It seems easy enough: find a vacant shop, fill it with bookshelves, fill those shelves with books and start selling books. You’re in business! You’re now a book seller. You also need customers, people willing to buy your books at the price you set. The question arises: what sort of books should I buy and what shouldn’t I buy?
When I opened my shop four years ago, I naturally thought: people will buy books that I like and wouldn’t buy books that I didn’t. I said to myself: fiction, who needs fiction? This is going to be a quality bookshop, I’m not stocking fantasy books or any of that romance claptrap. Wrong! Unless you’re a technical bookshop or a highly specialized one, you need to cater to the interests of the Great Reading Public and that means learning about genres that have hitherto been off your reading list. Some of my best sellers have been authors that I wouldn’t have taken a second look at when I was a reader as opposed to a seller of books. Lee Child is my most popular author and I have just doubled the size of my crime fiction section With the current spate of crime drama series on television: it’s no surprise that crime fiction is my most popular genre and this in a bookshop that was originally going to be fiction free.
Bookshop managers have to have their finger on the pulse of popular culture. Those of us with a more cultivated outlook on life like to think that books, painting, sculpture, music or dance primarily reflects culture but in this day and age the vanguard of culture is television. Television helps make actors, historical epochs, events and authors popular. The connection between an author appearing on Oprah and the resulting requests for his/her books is a strong one. But the bookshop manager has to know when to get on an author’s wave of popular support and also to know when this author’s boat has set sail. In my region Tom Clancy’s books are dead in the water and there are so many of them! Because I can’t read everything and there are some genres I purposely avoid reading (historical romance, for example), I like to ask my customers what they like to read and who their favorite authors are. By communicating with the people who support my business I have learnt about authors that otherwise I would have overlooked. Communication with customers builds a better shop because you end up with stock that sells and deserves to sell because it is written by quality authors. Books on how to fix fridge and the like will only collect dust while anything by Bukowski will barely last a day.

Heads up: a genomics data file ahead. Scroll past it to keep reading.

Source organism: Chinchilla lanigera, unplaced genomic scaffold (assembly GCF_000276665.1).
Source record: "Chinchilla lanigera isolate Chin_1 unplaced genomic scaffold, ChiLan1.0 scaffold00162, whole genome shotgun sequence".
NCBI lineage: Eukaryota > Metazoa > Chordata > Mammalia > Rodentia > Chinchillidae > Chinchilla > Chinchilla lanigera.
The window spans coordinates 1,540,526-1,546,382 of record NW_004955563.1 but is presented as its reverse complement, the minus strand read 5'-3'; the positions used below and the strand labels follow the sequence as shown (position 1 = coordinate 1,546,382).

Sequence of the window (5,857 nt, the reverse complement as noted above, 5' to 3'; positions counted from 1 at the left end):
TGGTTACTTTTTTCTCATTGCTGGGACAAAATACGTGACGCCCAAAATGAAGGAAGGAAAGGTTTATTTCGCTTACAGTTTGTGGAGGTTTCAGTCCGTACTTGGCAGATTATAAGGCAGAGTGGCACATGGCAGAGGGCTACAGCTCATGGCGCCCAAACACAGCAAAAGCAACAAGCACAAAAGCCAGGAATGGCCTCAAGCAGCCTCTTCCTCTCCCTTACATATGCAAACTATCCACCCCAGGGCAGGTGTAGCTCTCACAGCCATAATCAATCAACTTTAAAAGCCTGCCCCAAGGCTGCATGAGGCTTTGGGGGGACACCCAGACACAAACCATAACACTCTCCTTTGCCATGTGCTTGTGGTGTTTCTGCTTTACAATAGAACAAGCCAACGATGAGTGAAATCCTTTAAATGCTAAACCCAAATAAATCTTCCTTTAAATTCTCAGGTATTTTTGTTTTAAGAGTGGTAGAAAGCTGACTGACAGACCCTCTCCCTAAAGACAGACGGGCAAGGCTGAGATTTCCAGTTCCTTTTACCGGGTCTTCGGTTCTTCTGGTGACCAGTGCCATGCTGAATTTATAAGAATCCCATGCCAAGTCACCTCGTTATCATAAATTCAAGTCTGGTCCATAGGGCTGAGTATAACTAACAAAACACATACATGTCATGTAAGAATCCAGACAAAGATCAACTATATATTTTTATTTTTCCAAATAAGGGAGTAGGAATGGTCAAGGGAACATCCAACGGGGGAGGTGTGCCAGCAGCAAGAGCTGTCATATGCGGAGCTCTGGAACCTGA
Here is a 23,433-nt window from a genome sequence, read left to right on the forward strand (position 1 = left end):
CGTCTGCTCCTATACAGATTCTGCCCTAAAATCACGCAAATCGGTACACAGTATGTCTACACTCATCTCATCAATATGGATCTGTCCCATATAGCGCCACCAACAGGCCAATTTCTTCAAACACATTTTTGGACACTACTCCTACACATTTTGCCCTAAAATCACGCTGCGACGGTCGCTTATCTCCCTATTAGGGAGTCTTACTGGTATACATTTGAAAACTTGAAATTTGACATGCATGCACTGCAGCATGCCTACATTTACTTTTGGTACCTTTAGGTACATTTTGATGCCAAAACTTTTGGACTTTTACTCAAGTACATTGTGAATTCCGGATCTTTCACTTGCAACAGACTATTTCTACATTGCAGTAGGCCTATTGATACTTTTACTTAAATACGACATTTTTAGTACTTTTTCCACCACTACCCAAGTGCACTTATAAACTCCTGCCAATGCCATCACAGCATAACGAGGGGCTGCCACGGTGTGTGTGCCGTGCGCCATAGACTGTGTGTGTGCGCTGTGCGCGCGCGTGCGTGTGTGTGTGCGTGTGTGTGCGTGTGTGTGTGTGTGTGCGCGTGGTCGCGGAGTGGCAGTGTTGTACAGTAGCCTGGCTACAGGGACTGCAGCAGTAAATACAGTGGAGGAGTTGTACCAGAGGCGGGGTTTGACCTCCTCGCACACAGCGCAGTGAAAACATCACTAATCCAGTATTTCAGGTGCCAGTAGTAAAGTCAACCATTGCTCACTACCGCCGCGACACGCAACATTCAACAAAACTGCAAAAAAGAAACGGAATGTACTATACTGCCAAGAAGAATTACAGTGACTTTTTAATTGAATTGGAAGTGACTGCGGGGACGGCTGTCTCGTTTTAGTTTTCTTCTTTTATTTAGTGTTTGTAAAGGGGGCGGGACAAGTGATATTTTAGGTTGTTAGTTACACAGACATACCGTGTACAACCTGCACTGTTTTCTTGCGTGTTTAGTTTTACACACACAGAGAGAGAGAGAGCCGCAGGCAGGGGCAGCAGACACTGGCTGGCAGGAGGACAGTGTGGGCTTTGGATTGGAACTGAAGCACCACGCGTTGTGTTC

The present trend in book publishing is to publish and support established names to the hilt. It is difficult for unknown authors to get a successful distribution network up and running. Some authors such as Australia’s Matthew Reilly self-published their first book and then the big publishing houses jumped on board. Supporting established names with a profile does not always generate quality literature and in some cases where established authors have worked in conjunction with ghost writers or unknown authors one wonders: did this fellow just want to get a book out for Christmas? Other books are not even written by the author but by a flock of authors. The point is: despite the money making short cuts that established authors (or their relatives) use: the Great Reading Public tends to know good from bad literature and selling figures reflect this knowledge sooner or later. The bookshop manager has to be forever alert of author’s damaging their brand by churning out sub-standard literature.
If the bookshop manager chooses to buy books from the Great Reading Public, the pitfalls treble. Books date and become obsolete and this is particularly true of science & technology books, sets of encyclopedias, computer manuals, sporting biographies, travel guides and books with dates in their title: Year Book 1976 etc.
Some books are to be avoided even when they are brand new: school textbooks because they keep changing the editions thus rendering previous editions obsolete. One lady gave me the best book selling spiel on the telephone I have ever heard: the books are of “polished faux brown leather with gilt lettering on the binding and of delightful appearance.” They were condensed Readers’ Digest books… good for the recycle bin! The manager also has to be wary of the book’s condition: is the book damaged, are pages missing, does it look well-read? etc. One customer deliberately tied string around a collection of books to cover up the fact that the books were falling apart. Others will try and sell sets that aren’t complete and then knowingly try and deceive the bookshop manager by putting the broken sets in taped up boxes.
Most of the lessons of book buying and selling are learnt through experience and common sense. Even with experience, you still make mistakes and I’m always keen to off load a book I paid a high price for because the profit I made makes me feel vindicated for spending too much on it in the first place.
Happy (and safe) book buying… and selling.
image resource: The Moby Dick Collection